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Renters vote - and cause another political upset

The results are in, and the UK's voters have delivered yet another shock.

The dust still has to settle but one thing is already apparent: the votes of renters had an impact yesterday. Twenty of the 32 seats that the Conservatives lost to Labour and the Liberal Democrats had more renters than average. Back at the 2011 census, those 32 seats had an average private renter population of 19% - it was 16% in the country as a whole.

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The choice tomorrow

We haven't been posting much on here for the past few weeks as we have joined forces with ACORN on #RentersVote for the duration of the election. 

There we have analysed each of the 5 UK-wide parties' manifestos and pulled it all together into one big graphic, so you can see what we made of their housing commitments side-by-side.


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Save £404 when you move after fees ban

Tomorrow is the final chance to respond to the government's consultation on their proposals to ban letting fees.

Ahead of this we have published our latest research from, which features in today's Times (£), Guardian and i. We have also published an update to last year's report.

Our main findings are that the government's proposals will save the average tenants £404 when they move, and an average £117 every 6 or 12 months to renew the tenancy.

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3.4m private renters risk losing their vote

With one week until voter registration closes, we've estimated that more than three million private renters in England are at risk of losing their vote at the General Election.

1.8m private renters have moved home since the 2016 Referendum and must therefore register again. Private renters are typically on tenancy agreements of no longer than 12 months and are six times more likely to move in a given year than homeowners.

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Celebrating ingenuity in the property industry

The steam train. The vaccine. The television. The World Wide Web. The tenancy renewal fee.

What connects them all? Each one is an incredibly successful British invention.

Yes, we may no longer have the manufacturing prowess that once sustained all corners of the country, but a certain group of entrepreneurs have exerted their creative minds to produce the £250 photocopy, and are currently raking it in.

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One promise the Prime Minister must keep

Theresa May has broken her word. She ruled out a snap election five times, then called one.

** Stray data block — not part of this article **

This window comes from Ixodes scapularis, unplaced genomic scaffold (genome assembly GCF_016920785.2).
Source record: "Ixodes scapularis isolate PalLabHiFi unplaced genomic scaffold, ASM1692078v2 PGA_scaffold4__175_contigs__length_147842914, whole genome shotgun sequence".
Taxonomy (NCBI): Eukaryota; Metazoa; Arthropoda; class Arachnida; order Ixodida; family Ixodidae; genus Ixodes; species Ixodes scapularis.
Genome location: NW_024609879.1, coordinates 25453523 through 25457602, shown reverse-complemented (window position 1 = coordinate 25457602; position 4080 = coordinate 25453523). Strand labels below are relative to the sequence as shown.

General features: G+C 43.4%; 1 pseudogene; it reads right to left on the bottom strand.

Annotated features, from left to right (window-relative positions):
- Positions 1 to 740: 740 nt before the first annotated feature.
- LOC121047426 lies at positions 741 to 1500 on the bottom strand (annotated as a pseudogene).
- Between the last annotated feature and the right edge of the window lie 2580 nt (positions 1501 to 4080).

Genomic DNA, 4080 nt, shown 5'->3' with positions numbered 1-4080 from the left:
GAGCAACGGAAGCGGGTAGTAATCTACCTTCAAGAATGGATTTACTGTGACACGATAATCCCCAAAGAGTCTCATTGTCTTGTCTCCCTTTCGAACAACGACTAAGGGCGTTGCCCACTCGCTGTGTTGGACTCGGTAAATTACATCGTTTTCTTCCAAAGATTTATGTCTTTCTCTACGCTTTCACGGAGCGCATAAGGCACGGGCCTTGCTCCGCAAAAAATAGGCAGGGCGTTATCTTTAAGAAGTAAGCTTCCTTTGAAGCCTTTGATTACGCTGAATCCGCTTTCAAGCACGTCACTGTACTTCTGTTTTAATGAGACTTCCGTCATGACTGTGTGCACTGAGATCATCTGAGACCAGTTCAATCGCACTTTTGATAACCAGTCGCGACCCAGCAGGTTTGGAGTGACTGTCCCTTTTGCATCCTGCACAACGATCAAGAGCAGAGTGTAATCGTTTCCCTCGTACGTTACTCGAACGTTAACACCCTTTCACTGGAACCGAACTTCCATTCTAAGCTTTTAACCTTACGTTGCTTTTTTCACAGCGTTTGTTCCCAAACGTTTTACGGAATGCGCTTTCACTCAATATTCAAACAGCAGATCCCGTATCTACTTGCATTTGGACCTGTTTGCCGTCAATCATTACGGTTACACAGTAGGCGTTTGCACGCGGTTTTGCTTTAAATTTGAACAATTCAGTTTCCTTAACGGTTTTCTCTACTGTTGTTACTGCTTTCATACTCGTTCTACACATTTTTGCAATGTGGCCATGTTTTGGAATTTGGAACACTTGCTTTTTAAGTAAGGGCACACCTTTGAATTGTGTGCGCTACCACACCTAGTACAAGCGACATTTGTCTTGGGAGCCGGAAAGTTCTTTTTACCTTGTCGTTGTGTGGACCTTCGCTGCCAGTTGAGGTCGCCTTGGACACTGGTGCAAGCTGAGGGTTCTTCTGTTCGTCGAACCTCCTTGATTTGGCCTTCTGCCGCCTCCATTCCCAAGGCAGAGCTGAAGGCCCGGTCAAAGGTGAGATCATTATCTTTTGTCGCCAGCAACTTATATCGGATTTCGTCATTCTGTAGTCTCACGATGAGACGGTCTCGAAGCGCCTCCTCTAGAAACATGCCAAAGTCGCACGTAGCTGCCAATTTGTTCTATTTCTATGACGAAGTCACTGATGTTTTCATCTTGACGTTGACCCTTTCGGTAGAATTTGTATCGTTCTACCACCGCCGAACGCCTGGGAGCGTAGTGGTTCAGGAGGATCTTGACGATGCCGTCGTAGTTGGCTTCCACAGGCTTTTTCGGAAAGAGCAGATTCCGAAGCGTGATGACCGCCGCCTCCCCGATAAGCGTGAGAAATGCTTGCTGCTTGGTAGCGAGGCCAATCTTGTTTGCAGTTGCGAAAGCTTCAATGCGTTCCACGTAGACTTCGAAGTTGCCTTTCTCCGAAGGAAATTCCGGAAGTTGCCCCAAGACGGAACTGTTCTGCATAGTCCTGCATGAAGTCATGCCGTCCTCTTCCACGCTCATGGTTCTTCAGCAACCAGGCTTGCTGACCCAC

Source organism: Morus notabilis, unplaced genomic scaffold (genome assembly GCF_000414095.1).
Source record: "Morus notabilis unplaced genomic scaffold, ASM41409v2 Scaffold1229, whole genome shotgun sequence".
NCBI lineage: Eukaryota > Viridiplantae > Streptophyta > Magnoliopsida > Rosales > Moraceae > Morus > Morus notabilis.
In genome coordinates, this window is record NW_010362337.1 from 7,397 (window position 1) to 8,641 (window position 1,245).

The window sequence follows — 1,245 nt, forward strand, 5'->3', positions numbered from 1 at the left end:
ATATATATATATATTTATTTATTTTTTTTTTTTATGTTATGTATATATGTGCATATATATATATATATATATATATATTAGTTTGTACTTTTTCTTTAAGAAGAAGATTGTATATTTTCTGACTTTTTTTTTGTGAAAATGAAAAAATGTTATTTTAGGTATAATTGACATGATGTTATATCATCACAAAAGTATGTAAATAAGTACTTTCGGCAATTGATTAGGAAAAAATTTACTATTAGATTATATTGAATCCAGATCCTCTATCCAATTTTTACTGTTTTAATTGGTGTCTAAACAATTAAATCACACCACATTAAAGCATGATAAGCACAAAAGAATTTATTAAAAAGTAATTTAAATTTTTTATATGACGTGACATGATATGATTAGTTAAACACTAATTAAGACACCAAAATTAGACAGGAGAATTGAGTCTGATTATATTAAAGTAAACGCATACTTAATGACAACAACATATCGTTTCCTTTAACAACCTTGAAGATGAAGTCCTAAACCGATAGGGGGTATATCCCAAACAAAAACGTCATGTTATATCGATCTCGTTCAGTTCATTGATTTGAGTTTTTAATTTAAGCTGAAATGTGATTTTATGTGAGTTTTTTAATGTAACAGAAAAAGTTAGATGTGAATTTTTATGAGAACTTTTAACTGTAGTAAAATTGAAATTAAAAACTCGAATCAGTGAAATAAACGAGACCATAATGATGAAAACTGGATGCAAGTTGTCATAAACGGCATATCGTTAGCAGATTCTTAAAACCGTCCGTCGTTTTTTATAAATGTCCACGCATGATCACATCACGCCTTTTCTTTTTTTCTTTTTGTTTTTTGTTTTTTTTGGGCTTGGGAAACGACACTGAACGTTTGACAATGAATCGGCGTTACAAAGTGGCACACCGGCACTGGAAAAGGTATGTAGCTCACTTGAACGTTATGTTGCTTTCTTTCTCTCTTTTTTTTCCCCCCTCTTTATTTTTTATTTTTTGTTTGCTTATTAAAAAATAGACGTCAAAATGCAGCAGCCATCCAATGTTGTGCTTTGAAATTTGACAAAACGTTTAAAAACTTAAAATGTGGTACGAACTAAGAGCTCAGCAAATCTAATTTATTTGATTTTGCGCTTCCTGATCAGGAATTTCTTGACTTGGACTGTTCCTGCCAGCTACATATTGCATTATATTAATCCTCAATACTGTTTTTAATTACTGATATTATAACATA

Our question is: what other promises is she going to tear up?

The government is consulting now on proposals to ban letting fees, and the deadline of 2 June is a week before polling day.

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Proposed ban on letting fees unveiled

For four and a half months we've been waiting with bated breath for the government's proposals to ban fees, and today they were unveiled as the government finally launched its consultation.

The policy is no half-measure - tenants will not have to pay fees in connection with their tenancy outside of rent, refundable deposit, holding deposit and extra services they require during the course of the tenancy (e.g. replacing lost keys).

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Generation Rent wins prestigious campaigning award

Last night, Generation Rent was handed the Housing and Homelessness Award at the 2017 Sheila McKechnie Foundation awards in London.

The award was in recognition of our work in the past year to mobilise renters as a political force, which culminated in the government’s announcement of a ban on letting fees in November.


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Four new trustees help bolster the organisation

We are pleased to welcome four new trustees who have joined the Generation Rent board since the start of the year.

Daniel Bentley, Sean Cosgrove, Betsy Dillner and Hannah Williams bring with them decades of experience in political communications, financial management, movement building and business development.

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Housing Greater Manchester

When you mention the housing crisis, people tend to think of London and of campaign groups like Focus E15. There is good reason for this - the capital has experienced the worst excesses of the housing crisis, and the pushback there has been among the most dynamic in the country. Yet London is not alone in having a housing crisis, and in recent years the effects of a dysfunctional housing system have been making themselves felt in Greater Manchester.